Soothsayer: Leadership and the Dallas Cowboys

My good friend Soothsayer has posted a comment on one of the blog entries which I think all of us should read. If you don’t know Sooth from his many call ins to DCFanatic Radio let me give you a quick bio on him. He hates Jerry Jones, has followed the Dallas Cowboys religiously since a child, has seen the best days of all the Cowboys greats, has dressed as Tom Landry and attended games and has a love for this team that cannot be challlenged by anyone from any generation.

Here’s this from Sooth…

I’ll tell you what a leader is.

When Roger Stauback would change the play call in the huddle and win the game. That’s a leader.

When Staubach, while he was changing the play in the huddle, would turn to Drew Pearson and ask, “Can you get open?” Pearson would say, “Yes.” That’s a leader.

When Charlie Waters, the only player who truly understood the Flex, would walk up to Tom Landry and say, “Coach, we need to be doing this on defense.” That’s a Leader.

When Michael Irvin showed on his first day at Valley Ranch and yelled, “Can lightning strike twice?” Then proceeded to become the hardest worker on the practice field. That’s a leader.

When Troy Aikman, at a press conference after the devastating loss to San Francisco in 94, said, “We will win our third Super Bowl.” Or when at training camp at St. Edwards, he deliberately overthrew a receiver who slowed down on his route as the ball sailed over his head, Aikman barked, “In Dallas, we don’t stop running till the ball hits the ground.” That’s a leader.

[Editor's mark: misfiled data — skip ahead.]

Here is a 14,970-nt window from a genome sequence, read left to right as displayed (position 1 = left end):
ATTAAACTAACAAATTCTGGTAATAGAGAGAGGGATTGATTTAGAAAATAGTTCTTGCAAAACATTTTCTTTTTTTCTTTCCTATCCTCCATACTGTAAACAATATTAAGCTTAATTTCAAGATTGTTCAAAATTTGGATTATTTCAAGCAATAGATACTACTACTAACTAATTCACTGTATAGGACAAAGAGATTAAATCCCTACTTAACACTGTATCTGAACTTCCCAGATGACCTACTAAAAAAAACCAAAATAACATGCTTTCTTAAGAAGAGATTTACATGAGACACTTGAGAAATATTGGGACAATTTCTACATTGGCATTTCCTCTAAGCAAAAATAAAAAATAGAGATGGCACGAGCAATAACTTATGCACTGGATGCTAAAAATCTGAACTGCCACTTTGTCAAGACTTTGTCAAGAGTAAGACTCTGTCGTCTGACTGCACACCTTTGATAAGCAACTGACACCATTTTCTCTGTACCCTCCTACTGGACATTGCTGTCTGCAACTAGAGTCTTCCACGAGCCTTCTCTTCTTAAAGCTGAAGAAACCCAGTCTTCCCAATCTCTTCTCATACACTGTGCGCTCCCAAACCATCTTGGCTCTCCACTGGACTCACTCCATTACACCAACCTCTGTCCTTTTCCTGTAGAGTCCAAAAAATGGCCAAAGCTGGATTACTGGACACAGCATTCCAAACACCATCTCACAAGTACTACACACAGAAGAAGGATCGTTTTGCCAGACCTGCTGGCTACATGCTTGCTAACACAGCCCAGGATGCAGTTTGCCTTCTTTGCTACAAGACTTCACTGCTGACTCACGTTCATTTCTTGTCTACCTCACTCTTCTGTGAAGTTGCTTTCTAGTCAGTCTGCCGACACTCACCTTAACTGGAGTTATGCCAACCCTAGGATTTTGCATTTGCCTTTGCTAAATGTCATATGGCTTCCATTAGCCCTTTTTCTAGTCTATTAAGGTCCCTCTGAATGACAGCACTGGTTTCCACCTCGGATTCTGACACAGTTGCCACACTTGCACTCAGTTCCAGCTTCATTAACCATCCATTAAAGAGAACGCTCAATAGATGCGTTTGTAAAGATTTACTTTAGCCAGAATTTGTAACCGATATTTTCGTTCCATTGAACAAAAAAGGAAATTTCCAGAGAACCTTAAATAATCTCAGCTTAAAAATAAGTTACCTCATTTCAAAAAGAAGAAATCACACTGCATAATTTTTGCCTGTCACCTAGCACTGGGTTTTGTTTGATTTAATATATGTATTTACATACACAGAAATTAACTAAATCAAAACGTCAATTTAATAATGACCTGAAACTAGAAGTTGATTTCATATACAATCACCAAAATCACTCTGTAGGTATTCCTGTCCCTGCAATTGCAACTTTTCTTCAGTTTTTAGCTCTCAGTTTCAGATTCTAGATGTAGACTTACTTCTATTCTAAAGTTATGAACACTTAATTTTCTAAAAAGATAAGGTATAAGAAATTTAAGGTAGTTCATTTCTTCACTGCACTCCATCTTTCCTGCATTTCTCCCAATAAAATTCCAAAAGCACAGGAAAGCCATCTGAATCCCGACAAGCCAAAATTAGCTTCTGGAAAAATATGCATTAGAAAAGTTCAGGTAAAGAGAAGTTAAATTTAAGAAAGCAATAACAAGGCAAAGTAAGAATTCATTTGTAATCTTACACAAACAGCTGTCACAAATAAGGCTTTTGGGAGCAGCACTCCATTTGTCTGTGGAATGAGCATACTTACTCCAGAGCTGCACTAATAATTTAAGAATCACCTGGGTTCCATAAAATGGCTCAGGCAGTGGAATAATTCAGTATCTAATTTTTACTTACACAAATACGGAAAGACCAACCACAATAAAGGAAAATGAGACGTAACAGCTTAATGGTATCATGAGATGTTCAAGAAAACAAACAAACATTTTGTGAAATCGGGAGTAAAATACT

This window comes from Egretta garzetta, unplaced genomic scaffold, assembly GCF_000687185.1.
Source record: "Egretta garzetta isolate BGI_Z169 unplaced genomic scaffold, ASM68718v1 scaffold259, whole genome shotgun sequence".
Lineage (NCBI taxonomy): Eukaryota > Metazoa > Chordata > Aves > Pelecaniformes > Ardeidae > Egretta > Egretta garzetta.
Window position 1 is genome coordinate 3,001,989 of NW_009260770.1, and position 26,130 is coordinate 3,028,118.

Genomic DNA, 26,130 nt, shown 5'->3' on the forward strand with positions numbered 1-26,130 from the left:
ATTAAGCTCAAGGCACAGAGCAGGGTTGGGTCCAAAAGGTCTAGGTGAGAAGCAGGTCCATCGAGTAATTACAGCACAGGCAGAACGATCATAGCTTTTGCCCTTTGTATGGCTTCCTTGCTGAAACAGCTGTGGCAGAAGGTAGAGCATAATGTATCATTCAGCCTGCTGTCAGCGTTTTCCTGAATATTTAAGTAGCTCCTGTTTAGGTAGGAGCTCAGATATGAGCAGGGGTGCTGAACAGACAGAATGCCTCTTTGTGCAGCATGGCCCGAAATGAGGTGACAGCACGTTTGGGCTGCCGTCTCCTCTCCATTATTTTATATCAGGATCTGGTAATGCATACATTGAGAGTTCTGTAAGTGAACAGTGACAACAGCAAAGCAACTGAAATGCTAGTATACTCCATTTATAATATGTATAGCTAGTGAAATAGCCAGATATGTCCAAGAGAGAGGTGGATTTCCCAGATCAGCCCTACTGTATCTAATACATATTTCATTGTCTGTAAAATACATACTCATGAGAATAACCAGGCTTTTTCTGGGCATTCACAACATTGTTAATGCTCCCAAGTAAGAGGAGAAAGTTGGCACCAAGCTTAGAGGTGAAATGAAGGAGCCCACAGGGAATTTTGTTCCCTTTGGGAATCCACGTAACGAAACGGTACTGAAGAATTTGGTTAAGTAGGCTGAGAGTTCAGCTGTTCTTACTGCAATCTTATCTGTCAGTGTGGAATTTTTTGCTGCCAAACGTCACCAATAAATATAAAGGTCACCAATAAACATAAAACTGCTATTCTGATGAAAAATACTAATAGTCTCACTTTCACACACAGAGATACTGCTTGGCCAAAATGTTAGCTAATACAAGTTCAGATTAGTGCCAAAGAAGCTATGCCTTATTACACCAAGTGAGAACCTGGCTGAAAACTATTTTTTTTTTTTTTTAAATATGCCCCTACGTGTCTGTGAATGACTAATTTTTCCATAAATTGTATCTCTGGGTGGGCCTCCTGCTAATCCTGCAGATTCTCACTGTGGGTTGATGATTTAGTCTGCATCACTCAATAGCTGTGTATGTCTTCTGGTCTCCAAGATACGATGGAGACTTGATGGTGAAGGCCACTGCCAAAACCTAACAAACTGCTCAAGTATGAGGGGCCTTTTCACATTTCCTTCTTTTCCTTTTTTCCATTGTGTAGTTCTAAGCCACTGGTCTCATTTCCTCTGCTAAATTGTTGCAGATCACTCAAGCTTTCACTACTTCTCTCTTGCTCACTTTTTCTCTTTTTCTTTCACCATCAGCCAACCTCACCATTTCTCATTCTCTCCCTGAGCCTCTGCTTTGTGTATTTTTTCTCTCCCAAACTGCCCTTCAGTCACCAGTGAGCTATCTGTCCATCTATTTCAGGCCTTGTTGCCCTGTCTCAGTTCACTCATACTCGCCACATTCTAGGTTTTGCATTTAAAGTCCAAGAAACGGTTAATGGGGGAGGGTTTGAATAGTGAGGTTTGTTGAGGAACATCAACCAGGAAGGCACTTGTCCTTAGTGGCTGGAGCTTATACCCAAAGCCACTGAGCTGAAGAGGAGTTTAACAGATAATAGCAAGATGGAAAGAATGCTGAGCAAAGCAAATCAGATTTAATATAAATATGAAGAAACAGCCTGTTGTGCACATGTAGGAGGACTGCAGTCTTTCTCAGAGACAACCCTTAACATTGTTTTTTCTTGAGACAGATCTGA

When Emmitt Smith dislocated his shoulder, had the trainers pop it back in, then returned to the field and played through grueling pain to win the game against the Giants. That’s a leader.

There are numerous other examples, but you get the point. Leadership is setting the example for your teammates, in the locker room, on the practice field, and in the game. It’s what make the rest of the team elevate their level of performance. It’s what motivates men to win.

Saying “our window is closing” is not leadership. Rather, it’s a self-fulfilling prophecy. Saying “we need to improve” is not leadership. It’s an admission of underperformance.

You never would have heard Staubach or Aikman, or any of the other storied leaders the Cowboys have had in the past, say “we’re running out of time.” No, they all would have said, “Give us one more down.” The former is admitting you’re losing. The latter is stating you’re determined to win.

“Coaching is getting men to do what they do not want to do, in order to get them to achieve what they want to achieve.” –Tom Landry. That’s leadership.

He is a wise man who has lived a pretty good life down there in Texas. Sometimes I think back to beginning of my blog and radio show back in 2005. Never did I imagine that it would bring him in contact with so many great people across the world, but it has and I appreciate that very much. Thanks to everyone who visits.

Let’s hope that at the end of the next Super Bowl all of us can rejoice that once again the Dallas Cowboys are World Champions.


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15 Responses to Soothsayer: Leadership and the Dallas Cowboys

  1. Anonymous says:

    A leader also wouldn’t say ” If losing a football game is the worst thing that can happen to me then I lived a pretty good life”. How can you look at Romo as a leader when he says something like this after getting beat down 44-6 in a game that keeps you out of the playoffs. Staubach and Aikman would’ve never said anything like that. Yet we have some fans that think Romo is a better qb than those two great leaders because he puts up great stats. What happened to the Romo that cried after the Seattle loss in the playoffs? I want that guy back not this too cool for school Romo.

    • lostar2009 says: